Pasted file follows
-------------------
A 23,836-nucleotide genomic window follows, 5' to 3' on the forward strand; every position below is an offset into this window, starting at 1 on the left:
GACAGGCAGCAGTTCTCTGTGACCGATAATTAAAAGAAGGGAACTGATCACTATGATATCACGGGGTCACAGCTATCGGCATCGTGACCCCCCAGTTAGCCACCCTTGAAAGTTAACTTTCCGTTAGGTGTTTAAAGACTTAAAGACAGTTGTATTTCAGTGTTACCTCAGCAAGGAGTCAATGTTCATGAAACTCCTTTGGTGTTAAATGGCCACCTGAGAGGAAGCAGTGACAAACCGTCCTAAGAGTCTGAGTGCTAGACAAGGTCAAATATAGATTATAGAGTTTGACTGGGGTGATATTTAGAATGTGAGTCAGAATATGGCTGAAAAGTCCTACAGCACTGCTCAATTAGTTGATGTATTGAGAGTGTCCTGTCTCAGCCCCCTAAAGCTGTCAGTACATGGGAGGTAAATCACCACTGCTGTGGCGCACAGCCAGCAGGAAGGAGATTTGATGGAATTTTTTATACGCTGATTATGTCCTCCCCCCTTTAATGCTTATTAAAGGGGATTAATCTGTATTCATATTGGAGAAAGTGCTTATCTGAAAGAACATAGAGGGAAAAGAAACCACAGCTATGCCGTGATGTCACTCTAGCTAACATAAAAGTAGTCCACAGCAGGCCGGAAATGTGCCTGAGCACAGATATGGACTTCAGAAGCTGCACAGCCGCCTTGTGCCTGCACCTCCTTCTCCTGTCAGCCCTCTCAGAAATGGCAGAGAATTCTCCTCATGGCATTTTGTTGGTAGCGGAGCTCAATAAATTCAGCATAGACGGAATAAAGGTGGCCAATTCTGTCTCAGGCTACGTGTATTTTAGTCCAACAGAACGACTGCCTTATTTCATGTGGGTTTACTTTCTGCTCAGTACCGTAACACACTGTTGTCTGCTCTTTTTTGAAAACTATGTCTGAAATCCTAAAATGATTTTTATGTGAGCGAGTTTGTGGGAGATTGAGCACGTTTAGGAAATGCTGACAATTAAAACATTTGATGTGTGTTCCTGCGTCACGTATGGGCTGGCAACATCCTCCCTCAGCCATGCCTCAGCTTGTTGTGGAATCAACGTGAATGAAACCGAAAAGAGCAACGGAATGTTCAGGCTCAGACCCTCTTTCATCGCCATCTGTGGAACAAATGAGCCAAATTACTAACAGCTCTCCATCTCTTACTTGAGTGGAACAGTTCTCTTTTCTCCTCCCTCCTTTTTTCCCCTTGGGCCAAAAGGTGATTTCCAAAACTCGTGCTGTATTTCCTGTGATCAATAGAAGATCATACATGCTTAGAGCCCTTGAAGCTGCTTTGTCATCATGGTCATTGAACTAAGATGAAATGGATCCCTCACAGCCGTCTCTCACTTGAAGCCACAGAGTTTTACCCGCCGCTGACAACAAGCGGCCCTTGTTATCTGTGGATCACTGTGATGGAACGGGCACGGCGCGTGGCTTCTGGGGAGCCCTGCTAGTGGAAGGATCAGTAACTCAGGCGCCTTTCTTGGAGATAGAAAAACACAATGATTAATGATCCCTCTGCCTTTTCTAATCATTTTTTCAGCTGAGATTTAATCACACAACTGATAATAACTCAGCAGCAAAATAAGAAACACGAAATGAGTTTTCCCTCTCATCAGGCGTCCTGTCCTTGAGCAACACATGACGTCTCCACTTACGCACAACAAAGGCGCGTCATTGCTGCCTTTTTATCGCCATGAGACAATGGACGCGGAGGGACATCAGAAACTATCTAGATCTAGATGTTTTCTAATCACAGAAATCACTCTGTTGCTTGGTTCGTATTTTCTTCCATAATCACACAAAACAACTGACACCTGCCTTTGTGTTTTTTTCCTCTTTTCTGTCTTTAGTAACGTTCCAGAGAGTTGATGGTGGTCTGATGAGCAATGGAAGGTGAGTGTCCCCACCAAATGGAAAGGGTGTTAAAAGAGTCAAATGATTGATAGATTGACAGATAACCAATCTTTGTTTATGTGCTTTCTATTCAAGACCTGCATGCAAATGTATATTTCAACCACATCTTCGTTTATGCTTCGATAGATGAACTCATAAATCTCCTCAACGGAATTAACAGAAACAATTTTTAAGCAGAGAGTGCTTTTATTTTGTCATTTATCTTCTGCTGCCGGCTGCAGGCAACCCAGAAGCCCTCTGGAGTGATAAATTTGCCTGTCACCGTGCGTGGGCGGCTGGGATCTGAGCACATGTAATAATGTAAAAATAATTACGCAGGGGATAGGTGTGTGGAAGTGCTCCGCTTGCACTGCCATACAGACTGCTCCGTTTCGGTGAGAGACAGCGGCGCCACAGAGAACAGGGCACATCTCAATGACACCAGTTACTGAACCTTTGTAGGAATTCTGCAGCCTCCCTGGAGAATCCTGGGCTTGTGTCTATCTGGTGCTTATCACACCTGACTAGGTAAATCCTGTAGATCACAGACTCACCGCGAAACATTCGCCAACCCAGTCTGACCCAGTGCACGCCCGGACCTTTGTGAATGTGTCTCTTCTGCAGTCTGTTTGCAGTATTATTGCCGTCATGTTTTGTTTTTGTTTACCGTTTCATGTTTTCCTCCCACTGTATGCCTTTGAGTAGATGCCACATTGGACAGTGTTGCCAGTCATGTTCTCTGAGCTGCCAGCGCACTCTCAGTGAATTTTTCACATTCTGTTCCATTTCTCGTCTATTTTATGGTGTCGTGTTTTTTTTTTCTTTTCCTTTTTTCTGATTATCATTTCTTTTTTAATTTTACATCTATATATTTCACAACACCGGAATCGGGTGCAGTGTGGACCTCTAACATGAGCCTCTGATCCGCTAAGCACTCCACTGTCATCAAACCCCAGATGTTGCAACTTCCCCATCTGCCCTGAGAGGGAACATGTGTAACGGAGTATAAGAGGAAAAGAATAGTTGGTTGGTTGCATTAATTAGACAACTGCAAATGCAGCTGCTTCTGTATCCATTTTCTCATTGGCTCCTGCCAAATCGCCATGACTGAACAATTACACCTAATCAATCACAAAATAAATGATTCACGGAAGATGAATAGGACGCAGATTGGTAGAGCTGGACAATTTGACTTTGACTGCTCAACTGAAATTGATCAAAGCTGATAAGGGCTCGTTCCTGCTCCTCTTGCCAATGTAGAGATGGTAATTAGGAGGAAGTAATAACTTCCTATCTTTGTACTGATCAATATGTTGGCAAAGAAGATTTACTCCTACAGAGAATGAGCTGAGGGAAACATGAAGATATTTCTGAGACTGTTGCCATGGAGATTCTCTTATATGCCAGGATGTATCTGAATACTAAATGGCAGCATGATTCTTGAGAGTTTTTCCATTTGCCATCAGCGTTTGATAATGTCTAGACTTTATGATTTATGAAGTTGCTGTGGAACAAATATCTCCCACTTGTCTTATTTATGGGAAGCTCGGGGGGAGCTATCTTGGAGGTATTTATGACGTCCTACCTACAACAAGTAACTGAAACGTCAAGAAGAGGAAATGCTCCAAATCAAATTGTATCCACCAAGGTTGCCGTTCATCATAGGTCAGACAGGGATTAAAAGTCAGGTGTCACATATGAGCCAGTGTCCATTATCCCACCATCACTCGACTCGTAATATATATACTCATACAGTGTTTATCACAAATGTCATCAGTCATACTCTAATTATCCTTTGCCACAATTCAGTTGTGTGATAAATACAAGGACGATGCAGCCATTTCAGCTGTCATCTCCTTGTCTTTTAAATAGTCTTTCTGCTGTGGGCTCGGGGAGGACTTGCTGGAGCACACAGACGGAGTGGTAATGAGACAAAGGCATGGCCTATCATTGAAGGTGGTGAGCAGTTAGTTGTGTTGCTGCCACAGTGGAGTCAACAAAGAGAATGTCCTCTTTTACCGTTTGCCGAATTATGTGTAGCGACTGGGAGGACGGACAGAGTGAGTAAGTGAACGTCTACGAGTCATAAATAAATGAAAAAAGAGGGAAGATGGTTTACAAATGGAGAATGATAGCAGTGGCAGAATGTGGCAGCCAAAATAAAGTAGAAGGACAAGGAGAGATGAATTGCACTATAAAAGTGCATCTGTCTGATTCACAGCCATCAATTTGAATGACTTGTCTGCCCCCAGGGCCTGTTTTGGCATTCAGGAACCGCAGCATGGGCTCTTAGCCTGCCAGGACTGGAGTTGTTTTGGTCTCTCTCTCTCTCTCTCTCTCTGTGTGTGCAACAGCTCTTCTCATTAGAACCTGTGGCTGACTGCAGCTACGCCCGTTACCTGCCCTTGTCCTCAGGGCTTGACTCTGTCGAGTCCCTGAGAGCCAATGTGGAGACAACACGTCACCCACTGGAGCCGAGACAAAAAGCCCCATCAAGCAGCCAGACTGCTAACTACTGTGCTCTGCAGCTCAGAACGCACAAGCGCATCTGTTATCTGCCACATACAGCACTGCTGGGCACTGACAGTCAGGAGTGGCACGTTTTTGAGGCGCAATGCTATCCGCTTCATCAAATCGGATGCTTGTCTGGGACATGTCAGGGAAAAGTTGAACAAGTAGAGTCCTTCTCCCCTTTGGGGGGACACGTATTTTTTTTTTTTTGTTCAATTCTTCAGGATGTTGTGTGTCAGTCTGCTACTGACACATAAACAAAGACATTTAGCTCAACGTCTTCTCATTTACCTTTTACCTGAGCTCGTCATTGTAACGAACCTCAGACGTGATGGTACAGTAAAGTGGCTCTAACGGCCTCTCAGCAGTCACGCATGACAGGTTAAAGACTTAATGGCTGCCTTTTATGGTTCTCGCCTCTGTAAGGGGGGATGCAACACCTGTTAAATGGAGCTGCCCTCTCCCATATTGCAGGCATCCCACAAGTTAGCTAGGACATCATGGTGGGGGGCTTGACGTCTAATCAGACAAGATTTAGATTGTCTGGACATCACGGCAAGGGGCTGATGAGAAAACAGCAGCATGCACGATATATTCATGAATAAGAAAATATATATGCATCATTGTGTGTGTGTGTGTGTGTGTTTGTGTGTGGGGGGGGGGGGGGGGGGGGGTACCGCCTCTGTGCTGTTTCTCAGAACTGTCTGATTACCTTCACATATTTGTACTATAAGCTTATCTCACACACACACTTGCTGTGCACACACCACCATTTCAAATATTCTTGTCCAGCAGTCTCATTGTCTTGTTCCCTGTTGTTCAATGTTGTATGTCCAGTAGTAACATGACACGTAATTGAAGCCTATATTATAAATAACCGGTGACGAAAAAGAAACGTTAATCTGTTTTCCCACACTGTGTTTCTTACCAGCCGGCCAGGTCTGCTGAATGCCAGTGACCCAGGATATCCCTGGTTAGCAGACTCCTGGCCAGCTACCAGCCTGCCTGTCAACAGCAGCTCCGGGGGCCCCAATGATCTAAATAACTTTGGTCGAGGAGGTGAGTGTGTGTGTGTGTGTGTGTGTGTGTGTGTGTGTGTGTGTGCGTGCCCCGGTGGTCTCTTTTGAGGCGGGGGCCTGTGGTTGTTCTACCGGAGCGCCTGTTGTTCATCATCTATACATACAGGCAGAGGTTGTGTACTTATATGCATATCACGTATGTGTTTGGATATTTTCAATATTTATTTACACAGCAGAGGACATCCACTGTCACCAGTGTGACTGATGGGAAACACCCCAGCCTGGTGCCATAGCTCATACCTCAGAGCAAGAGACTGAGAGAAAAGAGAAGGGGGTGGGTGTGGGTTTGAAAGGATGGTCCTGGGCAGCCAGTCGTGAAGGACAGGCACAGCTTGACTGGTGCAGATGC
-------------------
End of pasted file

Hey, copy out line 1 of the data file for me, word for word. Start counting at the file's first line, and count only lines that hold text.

A 23,836-nucleotide genomic window follows, 5' to 3' on the forward strand; every position below is an offset into this window, starting at 1 on the left: